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Benjamin Harrison
(1833-1901)

Civil War General, United States Senator, and 
Twenty-third President of the United States

"Great lives never go out; they go on."
Benjamin Harrison

Benjamin Harrison was born in North Bend, Ohio, on August 20, 1833. He received his education at Farmers’ College and Miami University in Oxford Ohio, from where he graduated near the top of his class in 1852. After graduation, he studied law for two years in Cincinnati, Ohio at the office of Storer and Gwynne. Benjamin married his college sweetheart, Caroline Lavinia Scott, in 1853, and they moved to Indianapolis, Indiana a year later. Benjamin opened a law firm in Indianapolis and later joined the law firm of William Wallace (later Civil War general and father of Lew Wallace) in 1855.  Shortly after this time, Harrison joined the new Republican Party and campaigned in 1856 for its first presidential nominee, John C. Fremont. In 1857, Harrison entered politics himself and won election as Indianapolis city attorney. He later served as secretary of the Republican State Central Committee and actively campaigned for the 1860 presidential candidate, Abraham Lincoln. Harrison later served as the state reporter for the Supreme Court of Indiana, summarizing and supervising the publication of the court's official opinions.

In July 1862, Harrison volunteered to raise a regiment and was immediately commissioned, by Indiana Governor Oliver P. Morton, to Lieutenant and was quickly promoted to Captain two weeks later. By August 8, 1862 Harrison had been commissioned Colonel and had raised the 1,000 men that became the 70th Indiana. Harrison, who was named “Little Ben” by his men because of his five-foot, six-inch height, believed in strict, systematic drilling and soon brought his men to excellent fighting form.  He saw his first action at Russellville, Kentucky and spent the next fifteen months in Kentucky and Tennessee with his regiment. In 1864, his command was attached to Sherman’s army and fought in the Atlanta campaign. The unit saw its fiercest action in Resaca, Georgia, where Harrison was among the first to storm the Confederate position. After the Battle of Nashville, Harrison was made brevet brigadier-general of volunteers "for ability and manifest energy and gallantry in command of the brigade."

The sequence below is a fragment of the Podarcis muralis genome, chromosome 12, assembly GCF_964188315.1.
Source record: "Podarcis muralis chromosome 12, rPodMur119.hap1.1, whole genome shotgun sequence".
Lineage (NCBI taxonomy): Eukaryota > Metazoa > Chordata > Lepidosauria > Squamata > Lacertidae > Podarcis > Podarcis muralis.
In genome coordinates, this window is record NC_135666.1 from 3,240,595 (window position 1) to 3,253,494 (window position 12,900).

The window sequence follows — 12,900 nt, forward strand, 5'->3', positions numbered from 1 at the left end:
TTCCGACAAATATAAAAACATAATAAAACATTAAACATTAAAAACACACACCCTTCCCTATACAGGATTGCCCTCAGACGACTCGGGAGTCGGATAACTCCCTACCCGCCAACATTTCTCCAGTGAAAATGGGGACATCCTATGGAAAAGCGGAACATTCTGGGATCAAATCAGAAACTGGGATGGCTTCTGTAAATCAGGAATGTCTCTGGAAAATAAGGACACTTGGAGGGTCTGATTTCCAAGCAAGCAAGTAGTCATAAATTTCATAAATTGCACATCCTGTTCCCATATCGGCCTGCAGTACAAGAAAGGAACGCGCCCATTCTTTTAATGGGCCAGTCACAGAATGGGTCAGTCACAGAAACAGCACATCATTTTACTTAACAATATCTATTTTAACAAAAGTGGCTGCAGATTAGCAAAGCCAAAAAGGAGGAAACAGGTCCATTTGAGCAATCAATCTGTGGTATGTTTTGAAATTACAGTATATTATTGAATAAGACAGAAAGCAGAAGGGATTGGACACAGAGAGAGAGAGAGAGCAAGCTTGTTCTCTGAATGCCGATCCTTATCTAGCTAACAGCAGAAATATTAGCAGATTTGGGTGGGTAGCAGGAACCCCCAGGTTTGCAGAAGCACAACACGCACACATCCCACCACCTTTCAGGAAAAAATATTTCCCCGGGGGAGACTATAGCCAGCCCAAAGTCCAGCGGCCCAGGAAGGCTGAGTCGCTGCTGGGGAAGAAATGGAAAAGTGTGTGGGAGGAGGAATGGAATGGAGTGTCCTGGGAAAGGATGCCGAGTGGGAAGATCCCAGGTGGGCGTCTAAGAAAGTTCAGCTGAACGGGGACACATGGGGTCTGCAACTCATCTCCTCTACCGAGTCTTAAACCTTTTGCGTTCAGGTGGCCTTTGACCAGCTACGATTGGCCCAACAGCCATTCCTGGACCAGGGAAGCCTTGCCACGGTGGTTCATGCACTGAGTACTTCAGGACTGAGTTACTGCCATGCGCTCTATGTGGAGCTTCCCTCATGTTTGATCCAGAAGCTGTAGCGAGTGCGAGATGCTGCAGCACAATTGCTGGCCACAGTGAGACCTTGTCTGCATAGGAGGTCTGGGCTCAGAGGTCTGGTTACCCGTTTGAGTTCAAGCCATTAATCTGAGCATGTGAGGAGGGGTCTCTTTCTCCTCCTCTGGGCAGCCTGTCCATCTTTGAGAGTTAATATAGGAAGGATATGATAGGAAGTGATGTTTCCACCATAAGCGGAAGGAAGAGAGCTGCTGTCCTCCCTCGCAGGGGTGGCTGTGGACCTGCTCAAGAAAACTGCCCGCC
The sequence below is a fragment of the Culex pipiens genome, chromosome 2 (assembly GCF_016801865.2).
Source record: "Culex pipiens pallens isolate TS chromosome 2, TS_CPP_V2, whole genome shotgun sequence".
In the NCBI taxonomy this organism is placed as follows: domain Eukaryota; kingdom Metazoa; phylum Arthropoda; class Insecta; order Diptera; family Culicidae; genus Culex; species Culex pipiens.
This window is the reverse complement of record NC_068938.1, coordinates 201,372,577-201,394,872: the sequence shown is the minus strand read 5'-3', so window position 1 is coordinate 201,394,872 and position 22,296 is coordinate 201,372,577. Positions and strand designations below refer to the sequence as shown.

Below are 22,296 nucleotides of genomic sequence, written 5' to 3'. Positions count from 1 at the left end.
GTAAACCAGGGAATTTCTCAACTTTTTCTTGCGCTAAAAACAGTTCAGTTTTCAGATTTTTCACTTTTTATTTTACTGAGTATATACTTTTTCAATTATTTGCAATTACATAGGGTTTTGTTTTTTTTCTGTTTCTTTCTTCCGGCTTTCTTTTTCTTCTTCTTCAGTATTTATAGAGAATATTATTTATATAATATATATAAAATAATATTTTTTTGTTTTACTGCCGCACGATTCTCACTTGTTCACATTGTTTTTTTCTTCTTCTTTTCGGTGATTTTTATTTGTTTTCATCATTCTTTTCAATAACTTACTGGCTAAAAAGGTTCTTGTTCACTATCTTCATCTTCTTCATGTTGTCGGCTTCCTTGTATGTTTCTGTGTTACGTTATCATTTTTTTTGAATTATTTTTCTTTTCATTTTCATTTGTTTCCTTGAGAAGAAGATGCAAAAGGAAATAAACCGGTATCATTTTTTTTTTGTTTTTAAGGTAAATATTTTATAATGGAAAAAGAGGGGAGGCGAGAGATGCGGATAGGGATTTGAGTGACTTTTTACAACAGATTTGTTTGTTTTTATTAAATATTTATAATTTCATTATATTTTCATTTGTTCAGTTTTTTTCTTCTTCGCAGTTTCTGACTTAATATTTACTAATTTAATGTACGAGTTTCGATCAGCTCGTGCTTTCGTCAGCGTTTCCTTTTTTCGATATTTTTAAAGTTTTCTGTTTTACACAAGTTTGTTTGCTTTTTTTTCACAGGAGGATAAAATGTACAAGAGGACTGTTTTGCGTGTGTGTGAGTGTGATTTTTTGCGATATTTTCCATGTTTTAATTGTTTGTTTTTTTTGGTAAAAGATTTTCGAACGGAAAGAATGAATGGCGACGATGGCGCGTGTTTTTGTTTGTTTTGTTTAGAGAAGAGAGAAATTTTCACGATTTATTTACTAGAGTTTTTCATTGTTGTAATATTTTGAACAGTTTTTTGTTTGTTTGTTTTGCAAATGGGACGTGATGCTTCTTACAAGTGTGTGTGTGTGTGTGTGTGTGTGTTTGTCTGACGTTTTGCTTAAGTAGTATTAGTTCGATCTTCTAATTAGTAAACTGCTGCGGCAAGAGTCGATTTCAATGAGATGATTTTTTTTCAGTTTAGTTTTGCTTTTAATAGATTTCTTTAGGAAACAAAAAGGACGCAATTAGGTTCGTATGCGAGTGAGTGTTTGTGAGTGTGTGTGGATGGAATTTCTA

After the fall of Atlanta, Harrison spent the next several weeks in Indianapolis on special duty by order of Governor Morton. Harrison spent this time campaigning both for himself as Indiana’s Supreme Court Reporter and President Abraham Lincoln. After the November election, he left for Georgia to rejoin his old regiment for Sherman’s "March to the Sea" but was instead given command of the 1st Brigade at Nashville and led them in a decisive battle against Confederate General Hood.

A few weeks later, he received orders to rejoin his old unit, the 70th Indiana, at Savannah, Georgia but after a brief furlough in Indianapolis, Harrison contracted scarlet fever which delayed him by one month.  He then spent the next several months training replacement troops in South Carolina. After the South’s surrender, he reached his old regiment on the same day as the news of President Lincoln’s assassination.